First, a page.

Now that Sean Avery is gone, there is a growing sense from his old teammates that his act in New York extended beyond the eye-rolling, boys-will-be-boys variety — something “Larry Brooks touches upon today”:http://www.nypost.com/sports/rangers/rangers.htm.
For instance, following the Rangers’ home-opening win over Chicago, Brandon Dubinsky made the remark that this year’s team relishes being together, and that “that’s certainly something that has changed here.”
When I asked Dubinsky that night what he meant by that, the sophomore center said he wasn’t looking to disparage last year’s team, but this year’s group is simply closer. If you need to do the math, consider that Dubinsky this year has already spoken glowingly about Jaromir Jagr and Brendan Shanahan, but not about Avery (yes, he could also be dissing Martin Straka, Marek Malik, and Jason Strudwick, but let’s just say I doubt it).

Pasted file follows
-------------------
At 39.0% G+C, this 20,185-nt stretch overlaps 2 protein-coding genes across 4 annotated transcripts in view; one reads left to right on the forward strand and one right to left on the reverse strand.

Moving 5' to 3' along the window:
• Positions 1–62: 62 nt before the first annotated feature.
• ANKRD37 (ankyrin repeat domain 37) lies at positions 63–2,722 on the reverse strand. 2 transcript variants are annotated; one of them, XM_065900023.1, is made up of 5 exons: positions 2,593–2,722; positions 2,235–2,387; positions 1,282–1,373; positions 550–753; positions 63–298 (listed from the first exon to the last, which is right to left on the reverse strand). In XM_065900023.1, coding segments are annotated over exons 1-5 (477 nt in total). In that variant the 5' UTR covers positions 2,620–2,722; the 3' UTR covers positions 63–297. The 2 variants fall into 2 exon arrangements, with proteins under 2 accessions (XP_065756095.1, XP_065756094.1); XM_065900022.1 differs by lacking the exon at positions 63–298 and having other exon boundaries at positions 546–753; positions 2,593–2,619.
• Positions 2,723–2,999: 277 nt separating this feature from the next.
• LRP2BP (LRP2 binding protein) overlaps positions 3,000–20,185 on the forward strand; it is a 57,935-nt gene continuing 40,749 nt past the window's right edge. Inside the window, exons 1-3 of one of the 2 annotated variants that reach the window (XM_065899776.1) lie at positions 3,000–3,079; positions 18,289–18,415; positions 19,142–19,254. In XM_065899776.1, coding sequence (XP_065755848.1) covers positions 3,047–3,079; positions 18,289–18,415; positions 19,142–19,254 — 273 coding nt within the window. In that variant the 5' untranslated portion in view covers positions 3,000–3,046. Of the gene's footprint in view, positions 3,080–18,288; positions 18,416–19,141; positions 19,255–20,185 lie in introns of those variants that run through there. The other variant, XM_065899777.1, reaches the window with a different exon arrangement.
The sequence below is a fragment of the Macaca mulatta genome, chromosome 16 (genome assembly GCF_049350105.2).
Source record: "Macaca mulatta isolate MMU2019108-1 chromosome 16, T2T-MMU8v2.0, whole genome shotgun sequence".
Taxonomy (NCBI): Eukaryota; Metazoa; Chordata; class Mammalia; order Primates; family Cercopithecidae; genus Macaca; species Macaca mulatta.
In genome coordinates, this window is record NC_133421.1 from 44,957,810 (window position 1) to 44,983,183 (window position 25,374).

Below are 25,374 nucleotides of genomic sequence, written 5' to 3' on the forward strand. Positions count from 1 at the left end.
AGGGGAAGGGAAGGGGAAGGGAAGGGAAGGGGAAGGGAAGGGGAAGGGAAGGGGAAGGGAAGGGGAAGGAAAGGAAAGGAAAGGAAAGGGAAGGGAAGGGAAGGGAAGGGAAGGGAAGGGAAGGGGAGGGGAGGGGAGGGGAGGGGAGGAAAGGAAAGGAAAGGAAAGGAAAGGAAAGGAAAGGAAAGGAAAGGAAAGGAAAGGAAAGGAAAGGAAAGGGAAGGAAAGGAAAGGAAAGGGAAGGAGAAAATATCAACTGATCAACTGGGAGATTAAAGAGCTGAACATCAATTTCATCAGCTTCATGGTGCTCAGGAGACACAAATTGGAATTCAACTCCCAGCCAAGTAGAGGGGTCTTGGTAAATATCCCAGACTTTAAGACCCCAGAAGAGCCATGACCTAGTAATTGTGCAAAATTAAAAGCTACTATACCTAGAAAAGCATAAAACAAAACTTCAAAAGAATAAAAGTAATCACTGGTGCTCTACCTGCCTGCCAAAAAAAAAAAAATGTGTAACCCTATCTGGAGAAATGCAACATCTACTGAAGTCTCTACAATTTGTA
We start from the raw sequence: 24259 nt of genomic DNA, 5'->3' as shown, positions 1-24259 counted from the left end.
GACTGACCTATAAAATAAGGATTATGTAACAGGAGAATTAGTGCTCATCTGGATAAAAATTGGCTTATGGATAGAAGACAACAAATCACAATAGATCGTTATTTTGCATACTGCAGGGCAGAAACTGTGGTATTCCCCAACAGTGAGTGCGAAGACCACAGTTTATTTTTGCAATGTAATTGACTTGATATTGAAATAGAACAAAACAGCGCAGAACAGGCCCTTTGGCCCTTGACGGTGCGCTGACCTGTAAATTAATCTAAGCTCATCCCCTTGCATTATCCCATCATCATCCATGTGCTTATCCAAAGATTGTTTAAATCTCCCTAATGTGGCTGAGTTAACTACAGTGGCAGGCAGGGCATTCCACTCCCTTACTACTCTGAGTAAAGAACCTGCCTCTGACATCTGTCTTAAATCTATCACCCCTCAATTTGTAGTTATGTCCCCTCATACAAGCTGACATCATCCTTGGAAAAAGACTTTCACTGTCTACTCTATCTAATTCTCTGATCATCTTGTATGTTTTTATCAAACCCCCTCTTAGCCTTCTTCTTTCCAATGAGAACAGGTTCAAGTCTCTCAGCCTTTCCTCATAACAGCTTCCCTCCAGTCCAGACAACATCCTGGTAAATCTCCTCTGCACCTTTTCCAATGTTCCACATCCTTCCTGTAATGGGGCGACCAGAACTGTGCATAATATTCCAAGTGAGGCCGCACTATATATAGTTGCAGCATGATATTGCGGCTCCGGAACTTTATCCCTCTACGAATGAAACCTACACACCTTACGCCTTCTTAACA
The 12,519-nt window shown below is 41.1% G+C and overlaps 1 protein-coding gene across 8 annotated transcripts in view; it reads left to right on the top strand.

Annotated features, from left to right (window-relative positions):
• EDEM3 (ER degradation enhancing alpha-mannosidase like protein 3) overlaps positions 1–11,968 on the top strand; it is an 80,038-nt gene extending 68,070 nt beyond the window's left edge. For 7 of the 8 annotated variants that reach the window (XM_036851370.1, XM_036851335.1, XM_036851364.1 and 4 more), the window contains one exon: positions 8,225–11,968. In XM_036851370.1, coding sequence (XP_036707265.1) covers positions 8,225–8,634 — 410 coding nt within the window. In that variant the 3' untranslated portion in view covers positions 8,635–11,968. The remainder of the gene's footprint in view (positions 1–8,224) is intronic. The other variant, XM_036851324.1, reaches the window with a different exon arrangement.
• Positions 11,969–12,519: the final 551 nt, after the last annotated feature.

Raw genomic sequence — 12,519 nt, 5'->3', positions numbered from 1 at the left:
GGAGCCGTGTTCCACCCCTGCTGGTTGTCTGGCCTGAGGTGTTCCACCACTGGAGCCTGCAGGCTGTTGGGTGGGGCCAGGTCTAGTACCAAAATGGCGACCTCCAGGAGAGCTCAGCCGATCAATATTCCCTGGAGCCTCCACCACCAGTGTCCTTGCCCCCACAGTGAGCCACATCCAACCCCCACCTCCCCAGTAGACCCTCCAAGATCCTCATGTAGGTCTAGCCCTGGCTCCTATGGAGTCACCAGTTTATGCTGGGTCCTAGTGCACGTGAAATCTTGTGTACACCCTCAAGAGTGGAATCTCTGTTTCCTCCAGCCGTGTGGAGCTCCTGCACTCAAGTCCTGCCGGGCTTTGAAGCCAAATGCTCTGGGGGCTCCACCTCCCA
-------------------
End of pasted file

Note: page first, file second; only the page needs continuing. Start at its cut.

Throw in some pointed remarks about Avery to Brooks from the otherwise genial Stephen Valiquette, and I detect at least one trend: Dubinsky and Valiquette sat on either side of Avery in the MSG Training Center locker room, so they probably suffered the brunt of Avery’s running commentary.
None of this is necessarily a surprise. Even when Avery is here, there was always the sense that his presence in the locker room was a complicated balance.Â I have never questioned that he made the Rangers better, because I think we all can agree that he made them a far more difficult opponent to face. But I also thought the team made the right move in not re-signing him to a long-term deal because his personality and his vulnerability to injury made him an unwise investment.
It certainly helps the Rangers get over Avery when they’ve started 6-1-1 and they guy they essentially brought in to replace him, Aaron Voros, is currently among the NHL’s leading scorers. Maybe we should revisit the topic in a couple of months, but given the significance of Avery returning to the Garden tonight, the move looks pretty good now.